The monthslong confrontation now moves to the courts, but not before marking a new era of divided government and Republicans' increasing independence from the White House. Trump said Friday, "Congress has the freedom to pass this resolution, and I have the duty to veto it."
A dozen defecting Republicans joined Senate Democrats in approving the joint resolution Thursday. It is unlikely that Congress will have the two-thirds majority required to override Trump's veto. __ 5:05 p.m.
Republican senators are exhibiting more willingness to stray from President Donald Trump. But those facing re-election next year are showing far more deference than the rest of their colleagues — and that suggests a worry that crossing him could be career-threatening.
When the Senate voted Thursday to block Trump's declared southwest border emergency, 12 of the 53 GOP senators joined Democrats in voting against him. That's a lot of defections for a president who normally has the backing of GOP lawmakers, a tribute to his overwhelming support among Republican voters.
A closer look shows that of the 20 Republican senators facing re-election in 2020, just one voted against Trump's emergency declaration: Maine Sen. Susan Collins. Of the 33 incumbents not running next year, 11 defied him, or 1 in 3.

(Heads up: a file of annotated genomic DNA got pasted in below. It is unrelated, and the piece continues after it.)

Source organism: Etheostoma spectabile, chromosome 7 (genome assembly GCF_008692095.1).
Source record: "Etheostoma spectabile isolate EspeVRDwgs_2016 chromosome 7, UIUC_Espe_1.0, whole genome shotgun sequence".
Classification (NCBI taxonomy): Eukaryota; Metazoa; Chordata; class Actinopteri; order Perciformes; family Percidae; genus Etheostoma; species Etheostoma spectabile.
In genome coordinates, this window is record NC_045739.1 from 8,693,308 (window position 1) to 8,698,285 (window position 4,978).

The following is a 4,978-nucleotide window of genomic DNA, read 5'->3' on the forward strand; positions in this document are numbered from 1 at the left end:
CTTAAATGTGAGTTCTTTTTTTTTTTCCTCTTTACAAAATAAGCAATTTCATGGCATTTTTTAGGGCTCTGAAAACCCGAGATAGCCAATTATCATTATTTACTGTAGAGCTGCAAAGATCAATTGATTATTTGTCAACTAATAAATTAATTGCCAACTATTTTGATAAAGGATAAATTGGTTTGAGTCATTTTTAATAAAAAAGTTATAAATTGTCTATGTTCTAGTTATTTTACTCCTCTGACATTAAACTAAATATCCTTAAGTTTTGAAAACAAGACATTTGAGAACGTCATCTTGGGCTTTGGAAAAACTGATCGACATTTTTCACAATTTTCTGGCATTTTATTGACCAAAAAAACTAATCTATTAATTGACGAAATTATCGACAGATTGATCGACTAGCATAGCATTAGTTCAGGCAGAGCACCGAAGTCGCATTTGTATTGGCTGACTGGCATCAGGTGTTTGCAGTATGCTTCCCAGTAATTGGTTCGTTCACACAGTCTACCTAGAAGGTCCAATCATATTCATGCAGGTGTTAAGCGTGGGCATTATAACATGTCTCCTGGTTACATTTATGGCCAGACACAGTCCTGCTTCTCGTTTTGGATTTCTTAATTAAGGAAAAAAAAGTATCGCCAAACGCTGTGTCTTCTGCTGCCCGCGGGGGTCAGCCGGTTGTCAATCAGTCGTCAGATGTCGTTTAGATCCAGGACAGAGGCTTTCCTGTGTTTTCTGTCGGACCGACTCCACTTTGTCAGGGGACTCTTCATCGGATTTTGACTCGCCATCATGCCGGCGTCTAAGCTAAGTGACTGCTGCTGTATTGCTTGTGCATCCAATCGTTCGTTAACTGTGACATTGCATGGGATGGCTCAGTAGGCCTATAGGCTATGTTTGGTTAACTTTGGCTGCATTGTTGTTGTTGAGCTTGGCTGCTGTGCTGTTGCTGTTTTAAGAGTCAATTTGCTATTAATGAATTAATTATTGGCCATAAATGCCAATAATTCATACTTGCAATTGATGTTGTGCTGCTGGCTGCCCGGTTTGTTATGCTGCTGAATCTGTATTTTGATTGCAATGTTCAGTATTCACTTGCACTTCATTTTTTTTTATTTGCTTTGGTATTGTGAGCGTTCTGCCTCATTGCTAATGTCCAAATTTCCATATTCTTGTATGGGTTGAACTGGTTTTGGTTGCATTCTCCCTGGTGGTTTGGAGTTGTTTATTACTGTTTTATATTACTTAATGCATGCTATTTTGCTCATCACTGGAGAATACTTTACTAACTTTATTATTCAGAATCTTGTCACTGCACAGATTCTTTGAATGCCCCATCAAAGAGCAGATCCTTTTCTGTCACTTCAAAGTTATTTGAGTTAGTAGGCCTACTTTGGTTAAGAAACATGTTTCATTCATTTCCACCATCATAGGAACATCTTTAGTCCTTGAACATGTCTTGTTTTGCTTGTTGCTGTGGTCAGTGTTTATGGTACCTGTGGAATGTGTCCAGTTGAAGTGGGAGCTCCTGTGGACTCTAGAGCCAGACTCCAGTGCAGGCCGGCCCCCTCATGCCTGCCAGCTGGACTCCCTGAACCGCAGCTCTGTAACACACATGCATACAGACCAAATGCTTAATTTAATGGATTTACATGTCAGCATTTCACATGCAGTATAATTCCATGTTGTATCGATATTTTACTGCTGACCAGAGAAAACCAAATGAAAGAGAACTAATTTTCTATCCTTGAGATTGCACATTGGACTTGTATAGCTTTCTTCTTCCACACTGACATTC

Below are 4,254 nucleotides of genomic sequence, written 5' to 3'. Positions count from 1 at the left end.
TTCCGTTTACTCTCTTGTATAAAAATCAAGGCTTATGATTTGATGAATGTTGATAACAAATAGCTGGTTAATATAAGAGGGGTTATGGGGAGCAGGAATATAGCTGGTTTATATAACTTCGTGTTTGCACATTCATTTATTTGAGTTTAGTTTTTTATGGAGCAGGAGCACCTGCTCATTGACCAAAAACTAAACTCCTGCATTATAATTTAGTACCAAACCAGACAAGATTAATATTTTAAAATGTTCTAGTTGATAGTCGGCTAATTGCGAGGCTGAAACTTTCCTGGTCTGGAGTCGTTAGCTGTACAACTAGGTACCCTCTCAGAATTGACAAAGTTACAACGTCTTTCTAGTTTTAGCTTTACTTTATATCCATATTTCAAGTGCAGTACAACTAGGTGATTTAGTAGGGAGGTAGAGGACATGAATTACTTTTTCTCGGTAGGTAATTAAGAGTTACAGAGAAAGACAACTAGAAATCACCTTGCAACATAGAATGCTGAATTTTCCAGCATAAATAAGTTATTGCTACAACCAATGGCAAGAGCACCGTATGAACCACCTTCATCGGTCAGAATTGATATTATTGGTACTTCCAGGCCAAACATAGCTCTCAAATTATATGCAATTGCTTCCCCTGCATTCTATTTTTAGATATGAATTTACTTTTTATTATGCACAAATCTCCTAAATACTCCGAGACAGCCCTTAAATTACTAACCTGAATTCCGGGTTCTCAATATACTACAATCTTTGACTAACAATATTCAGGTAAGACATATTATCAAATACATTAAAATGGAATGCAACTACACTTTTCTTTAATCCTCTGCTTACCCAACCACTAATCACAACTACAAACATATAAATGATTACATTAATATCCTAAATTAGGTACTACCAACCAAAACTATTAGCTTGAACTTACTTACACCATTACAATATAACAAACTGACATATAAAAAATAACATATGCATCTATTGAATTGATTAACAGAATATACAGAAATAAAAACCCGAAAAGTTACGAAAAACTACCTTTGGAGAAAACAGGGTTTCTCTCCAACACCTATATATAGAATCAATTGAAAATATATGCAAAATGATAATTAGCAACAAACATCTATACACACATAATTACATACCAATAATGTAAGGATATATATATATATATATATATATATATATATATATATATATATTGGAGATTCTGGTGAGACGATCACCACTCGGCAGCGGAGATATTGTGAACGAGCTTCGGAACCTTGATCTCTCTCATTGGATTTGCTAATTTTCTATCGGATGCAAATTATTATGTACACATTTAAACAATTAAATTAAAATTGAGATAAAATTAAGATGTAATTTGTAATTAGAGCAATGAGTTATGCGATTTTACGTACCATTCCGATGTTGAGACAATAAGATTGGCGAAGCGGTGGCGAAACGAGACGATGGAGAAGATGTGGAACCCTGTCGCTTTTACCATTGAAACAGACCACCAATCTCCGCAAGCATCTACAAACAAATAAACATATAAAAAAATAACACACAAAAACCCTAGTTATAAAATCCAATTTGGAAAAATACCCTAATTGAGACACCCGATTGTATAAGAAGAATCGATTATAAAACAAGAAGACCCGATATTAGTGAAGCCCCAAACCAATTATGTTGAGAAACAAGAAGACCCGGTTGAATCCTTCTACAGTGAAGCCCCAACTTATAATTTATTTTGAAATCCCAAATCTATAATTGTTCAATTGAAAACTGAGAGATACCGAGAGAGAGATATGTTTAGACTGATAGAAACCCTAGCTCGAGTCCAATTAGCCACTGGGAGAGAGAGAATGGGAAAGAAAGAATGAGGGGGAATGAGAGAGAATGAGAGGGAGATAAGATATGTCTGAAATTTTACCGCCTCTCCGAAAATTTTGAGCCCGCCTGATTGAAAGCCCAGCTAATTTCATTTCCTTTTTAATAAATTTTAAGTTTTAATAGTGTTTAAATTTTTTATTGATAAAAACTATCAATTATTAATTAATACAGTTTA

House Speaker Nancy Pelosi says President Donald Trump's veto of legislation blocking the national emergency he's declared at the Mexican border shows he's defying "the Constitution, the Congress and the will of the American people."
The California Democrat says the House will vote March 26 on overriding Trump's veto. The chamber seems certain to fall short of the two-thirds majority needed to succeed. That means his emergency declaration would survive, but it still faces several legal challenges.
Pelosi says GOP lawmakers must "choose between their partisan hypocrisy and their sacred oath to support and defend the Constitution."
Senate Minority Leader Chuck Schumer says Trump holds the Constitution "in minimal regard."
The emergency declaration allows Trump to divert $3.6 billion more than Congress approved to build border barriers. The Constitution gives Congress control over spending.
Trump vetoed the measure Friday.
The American Civil Liberties Union says President Donald Trump's veto of a resolution terminating his national emergency declaration is meaningless.
Anthony Romero, the ACLU's executive director, says the courts will be the ultimate arbiter of the declaration's legality.
The ACLU filed a lawsuit last month challenging the declaration on behalf of the Sierra Club and Southern Border Communities Coalition.
Public Citizen is another group that has taken legal action. Robert Weissman, the group's president, says "the autocratic Donald Trump shows his true colors yet again."
But Weissman says bipartisan rejection of the president's declaration will make it harder for him to declare "future fake emergencies for nefarious ends."
Trump wants to use the emergency order to divert billions of federal dollars earmarked for defense spending toward the southern border wall.
President Donald Trump has issued the first veto of his presidency, overruling Congress to protect his emergency declaration for border wall funding.
Flanked by law enforcement officials as well as the parents of children killed by people in the country illegally, Trump says "our immigration system is stretched beyond the breaking point" and calls the congressional action "dangerous" and "reckless."